The crown (Zech 6:11-6:13)

“Take the silver!

Take the gold!

Make a crown!

Set it upon the head

Of the high priest Joshua,

The son of Jehozadak!

Say to him!

‘Thus says Yahweh of hosts.

Here is a man whose name

Is the Branch.

He shall branch out

In his place.

He shall build

The temple of Yahweh.

It is he who shall build

The temple of Yahweh.

He shall bear royal honor.

He shall sit

Upon his throne,

Where he shall rule.

There shall be a priest

By his throne,

With peaceful understanding

Between the two of them.’”

Yahweh wanted the prophet Zechariah to take the gold and silver that the former exile captives had given him and make a crown out it.  He was to set this crown on the head of the high priest Joshua, the son of Jehozadak.  Perhaps this is a mistake and maybe it should be Governor Zerubbabel, since this ruler ends up with a priest by his side.  This newly crowned person would be the branch that would spread out.  He was the one who was going to build the temple of Yahweh.  Thus, he would have a royal honor and sit on a throne ruling the people.  However, they were still under Persian jurisdiction.  Both the priest and this new ruler would get along peacefully.

Grandchildren (Prov 17:6-17:6)

“Grandchildren are the crown of the aged.

The glory of children is their parents.”

Simply put, the children of your children are the crown for the old people. The glory of children is their parents and grandparents.

Trypho wants to become king (1 Macc 12:39-12:40)

“Then Trypho attempted to become king in Asia. He put on the crown. He raised his hand against King Antiochus. He feared that Jonathan might not permit him to do so, but might make war on him. Thus he kept seeking to seize and kill him. He marched out and came to Beth-shan.”

Trypho wanted to become king of Asia. In fact he put on the crown after getting rid of the young King Antiochus VI. However, Trypho was afraid that Jonathan would not permit him to do this. Thus Trypho was continually trying to seize and kill Jonathan. He went out to Beth-shan, the northern territory near the Sea of Galilee.

Trypho returns to unseat King Demetrius II (1 Macc 11:54-11:56)

“After this happened, Trypho returned. He had with him the young boy Antiochus who began to reign and put on the crown. All the troops that Demetrius had discharged gathered around him. They fought against Demetrius until he fled and was routed. Trypho captured the elephants. He gained control of Antioch.”

Trypho showed up earlier in this chapter. He was a supporter and friend of King Alexander I, who King Demetrius II had defeated. He had with him the son of King Alexander I, Antiochus, who he then made King Antiochus VI. All the troops that King Demetrius II had let go, now went and fought with Trypho so that King Demetrius II fled. Never leave the troops sit idle. Trypho took his elephants and control of Antioch, the capital of the Syrian empire with the new young king. This King Antiochus VI may have been only 3 or 4 years old.  His mother would have been Cleopatra III, the wife of deposed King Demetrius II also.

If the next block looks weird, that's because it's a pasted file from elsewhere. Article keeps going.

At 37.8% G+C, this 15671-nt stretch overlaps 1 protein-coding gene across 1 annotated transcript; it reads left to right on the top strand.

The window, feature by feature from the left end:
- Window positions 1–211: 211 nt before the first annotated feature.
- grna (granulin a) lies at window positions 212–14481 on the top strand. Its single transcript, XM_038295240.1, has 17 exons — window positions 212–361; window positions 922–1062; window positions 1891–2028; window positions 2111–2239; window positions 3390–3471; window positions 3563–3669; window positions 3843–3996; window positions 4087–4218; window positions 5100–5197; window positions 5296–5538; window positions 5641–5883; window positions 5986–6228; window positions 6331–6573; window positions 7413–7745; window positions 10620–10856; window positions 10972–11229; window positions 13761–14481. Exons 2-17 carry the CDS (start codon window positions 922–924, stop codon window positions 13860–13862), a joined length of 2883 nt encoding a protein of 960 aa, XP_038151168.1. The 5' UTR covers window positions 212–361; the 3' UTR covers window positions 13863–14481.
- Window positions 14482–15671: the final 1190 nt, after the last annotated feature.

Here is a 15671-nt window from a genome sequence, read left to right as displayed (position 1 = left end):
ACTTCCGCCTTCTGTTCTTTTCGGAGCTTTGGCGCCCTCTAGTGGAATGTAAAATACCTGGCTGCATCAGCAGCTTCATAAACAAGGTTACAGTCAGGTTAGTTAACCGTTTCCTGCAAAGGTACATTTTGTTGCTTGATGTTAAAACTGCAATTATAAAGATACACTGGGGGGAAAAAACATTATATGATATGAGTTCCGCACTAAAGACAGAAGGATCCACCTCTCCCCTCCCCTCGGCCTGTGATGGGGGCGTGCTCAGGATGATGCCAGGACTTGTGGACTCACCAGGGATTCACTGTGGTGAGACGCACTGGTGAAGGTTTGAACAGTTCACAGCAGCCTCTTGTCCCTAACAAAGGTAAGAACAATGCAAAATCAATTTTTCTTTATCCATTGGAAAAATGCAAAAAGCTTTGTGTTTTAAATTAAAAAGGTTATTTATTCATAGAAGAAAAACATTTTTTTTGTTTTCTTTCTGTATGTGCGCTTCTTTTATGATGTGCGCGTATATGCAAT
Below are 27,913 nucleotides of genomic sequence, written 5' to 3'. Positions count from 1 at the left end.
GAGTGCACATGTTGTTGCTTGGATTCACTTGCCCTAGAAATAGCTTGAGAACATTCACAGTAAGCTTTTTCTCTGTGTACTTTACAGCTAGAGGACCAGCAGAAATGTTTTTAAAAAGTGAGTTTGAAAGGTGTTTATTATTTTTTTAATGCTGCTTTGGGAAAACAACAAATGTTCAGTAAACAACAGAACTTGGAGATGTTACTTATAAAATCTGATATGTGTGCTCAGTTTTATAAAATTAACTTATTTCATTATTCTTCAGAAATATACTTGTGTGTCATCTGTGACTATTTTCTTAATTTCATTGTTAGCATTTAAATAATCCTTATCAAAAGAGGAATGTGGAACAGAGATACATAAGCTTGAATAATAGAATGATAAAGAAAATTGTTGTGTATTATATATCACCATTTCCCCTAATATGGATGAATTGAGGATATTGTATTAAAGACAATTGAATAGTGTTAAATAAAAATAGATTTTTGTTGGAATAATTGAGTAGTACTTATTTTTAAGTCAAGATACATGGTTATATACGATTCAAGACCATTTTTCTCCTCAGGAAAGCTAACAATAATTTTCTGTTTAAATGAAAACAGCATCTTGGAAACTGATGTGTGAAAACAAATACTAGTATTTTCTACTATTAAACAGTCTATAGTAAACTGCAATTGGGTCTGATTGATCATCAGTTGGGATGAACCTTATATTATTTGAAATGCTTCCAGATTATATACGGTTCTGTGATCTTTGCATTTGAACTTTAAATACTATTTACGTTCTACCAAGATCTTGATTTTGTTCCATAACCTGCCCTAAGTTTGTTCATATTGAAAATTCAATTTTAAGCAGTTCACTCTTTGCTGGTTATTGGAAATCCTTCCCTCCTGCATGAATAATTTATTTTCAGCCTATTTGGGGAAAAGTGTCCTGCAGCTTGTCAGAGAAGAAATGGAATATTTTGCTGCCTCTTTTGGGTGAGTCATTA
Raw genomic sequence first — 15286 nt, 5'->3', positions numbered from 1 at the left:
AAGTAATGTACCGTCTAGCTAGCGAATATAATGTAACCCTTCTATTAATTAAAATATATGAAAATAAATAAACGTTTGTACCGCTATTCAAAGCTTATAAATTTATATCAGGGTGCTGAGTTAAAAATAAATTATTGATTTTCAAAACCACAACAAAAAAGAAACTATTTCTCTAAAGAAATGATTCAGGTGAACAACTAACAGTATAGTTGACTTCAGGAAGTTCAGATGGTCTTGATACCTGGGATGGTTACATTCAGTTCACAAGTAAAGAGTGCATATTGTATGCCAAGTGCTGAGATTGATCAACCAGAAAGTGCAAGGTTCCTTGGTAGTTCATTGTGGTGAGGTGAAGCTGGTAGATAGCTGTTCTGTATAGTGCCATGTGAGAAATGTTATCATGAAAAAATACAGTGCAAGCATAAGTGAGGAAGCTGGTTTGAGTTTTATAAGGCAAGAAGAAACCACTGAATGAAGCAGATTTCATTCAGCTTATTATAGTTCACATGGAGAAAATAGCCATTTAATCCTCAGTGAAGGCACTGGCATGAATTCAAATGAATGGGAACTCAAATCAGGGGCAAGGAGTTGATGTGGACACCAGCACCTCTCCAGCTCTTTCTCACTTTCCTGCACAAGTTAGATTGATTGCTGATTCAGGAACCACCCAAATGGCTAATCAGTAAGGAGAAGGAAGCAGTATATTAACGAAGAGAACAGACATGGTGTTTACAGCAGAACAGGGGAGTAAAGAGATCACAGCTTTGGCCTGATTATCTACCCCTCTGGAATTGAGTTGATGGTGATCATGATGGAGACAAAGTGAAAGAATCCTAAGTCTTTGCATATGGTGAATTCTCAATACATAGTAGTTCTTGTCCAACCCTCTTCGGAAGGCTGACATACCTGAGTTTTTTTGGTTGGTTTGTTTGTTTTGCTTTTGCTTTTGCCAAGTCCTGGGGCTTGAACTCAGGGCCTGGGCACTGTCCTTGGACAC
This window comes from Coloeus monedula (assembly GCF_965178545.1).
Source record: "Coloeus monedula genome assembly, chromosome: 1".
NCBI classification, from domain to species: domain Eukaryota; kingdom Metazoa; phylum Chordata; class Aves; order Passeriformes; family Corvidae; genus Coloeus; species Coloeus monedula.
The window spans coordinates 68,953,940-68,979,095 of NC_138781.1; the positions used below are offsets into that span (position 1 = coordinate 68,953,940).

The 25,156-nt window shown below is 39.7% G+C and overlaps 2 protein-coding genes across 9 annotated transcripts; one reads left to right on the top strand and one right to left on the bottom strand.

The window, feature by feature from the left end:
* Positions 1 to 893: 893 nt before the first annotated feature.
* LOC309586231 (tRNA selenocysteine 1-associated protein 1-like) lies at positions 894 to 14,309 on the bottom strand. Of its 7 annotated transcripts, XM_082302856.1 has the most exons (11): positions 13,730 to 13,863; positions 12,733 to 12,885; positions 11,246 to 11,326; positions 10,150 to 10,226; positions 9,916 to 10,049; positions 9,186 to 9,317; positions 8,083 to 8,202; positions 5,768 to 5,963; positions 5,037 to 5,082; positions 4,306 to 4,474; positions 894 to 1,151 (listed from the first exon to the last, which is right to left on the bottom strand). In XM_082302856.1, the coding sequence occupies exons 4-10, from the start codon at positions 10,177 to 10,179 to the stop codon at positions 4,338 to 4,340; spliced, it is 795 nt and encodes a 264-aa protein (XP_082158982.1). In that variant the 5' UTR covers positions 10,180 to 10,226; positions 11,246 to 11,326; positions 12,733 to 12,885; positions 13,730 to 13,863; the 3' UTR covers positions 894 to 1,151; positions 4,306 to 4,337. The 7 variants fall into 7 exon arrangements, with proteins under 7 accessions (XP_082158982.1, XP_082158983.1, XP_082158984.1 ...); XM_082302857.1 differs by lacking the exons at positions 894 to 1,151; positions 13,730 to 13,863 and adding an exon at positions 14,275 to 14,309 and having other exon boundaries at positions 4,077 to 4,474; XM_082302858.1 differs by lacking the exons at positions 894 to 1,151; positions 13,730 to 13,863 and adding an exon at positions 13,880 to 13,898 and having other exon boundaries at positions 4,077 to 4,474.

King Ptolemy VI defeats King Alexander I (1 Macc 11:13-11:19)

“Then King Ptolemy entered Antioch. He put on the crown of Asia. Thus he put two crowns upon his head, the crown of Egypt and that of Asia. Now King Alexander was in Cilicia at that time, because the people of that region were in revolt. When King Alexander heard of it, he came against him in battle. King Ptolemy marched out and met him with a strong force. He put him to flight. King Alexander fled into Arabia to find protection there. King Ptolemy was exalted. Zabdiel the Arab cut off the head of Alexander and sent it to King Ptolemy. However, King Ptolemy died three days later. His troops in the strongholds were killed by the inhabitants of the strongholds.   Thus Demetrius became king in the one hundred sixty-seventh year.”

The Egyptian King Ptolemy VI entered Antioch and put on the crown as the King of Asia. Thus he had 2 crowns as king of both Asia and Egypt. King Alexander was in Cilicia, which is Turkey or Asia Minor, putting down a revolt when this happened. He returned to battle his father-in-law who had taken his wife and crown away from him. However, King Ptolemy put King Alexander I to flight where he fled to Arabia. There the Arab Zabdiel cut off his head and sent it back to King Ptolemy VI. Everything was going good for the Egyptian king but then he died 3 days later. In a strange twist of fate, King Demetrius II became the king of Asia and Egypt in 145 BCE. He was the son of King Demetrius I, who had been in exile in Crete after the death of his father 5 years earlier. Thus he was a rather young man.

The death of King Antiochus IV (1 Macc 6:14-6:17)

“King Antiochus called for Philip, one of his friends. He made him ruler over his entire kingdom. He gave him the crown, his robe, and the signet, so that he might guide his son Antiochus, and bring him up to be king. Thus King Antiochus died there in the one hundred and forty-ninth year. When Lysias learned that the king was dead, he set up Antiochus, the king’s son to reign. Lysias had brought him up from boyhood. He had named him Eupator.”

King Antiochus IV called one of his friends, Philip. He made him the ruler of the entire kingdom. The king gave him all the symbols of royalty, the crown, the robe, and signature ring to his friend Philip. However, Philip was to guide the king’s son who was 9 at that time. He would become King Antiochus V. Thus King Antiochus IV died in the year 163 BCE at the age of 51, after ruling for 11 years. Nevertheless, Lysias, who was in charge in Syria had brought up the young pre-teen Antiochus. Lysias called him Eupator, which means good father. It looks like there might be a struggle between Philip and Lysias over who controlled the young King Antiochus V.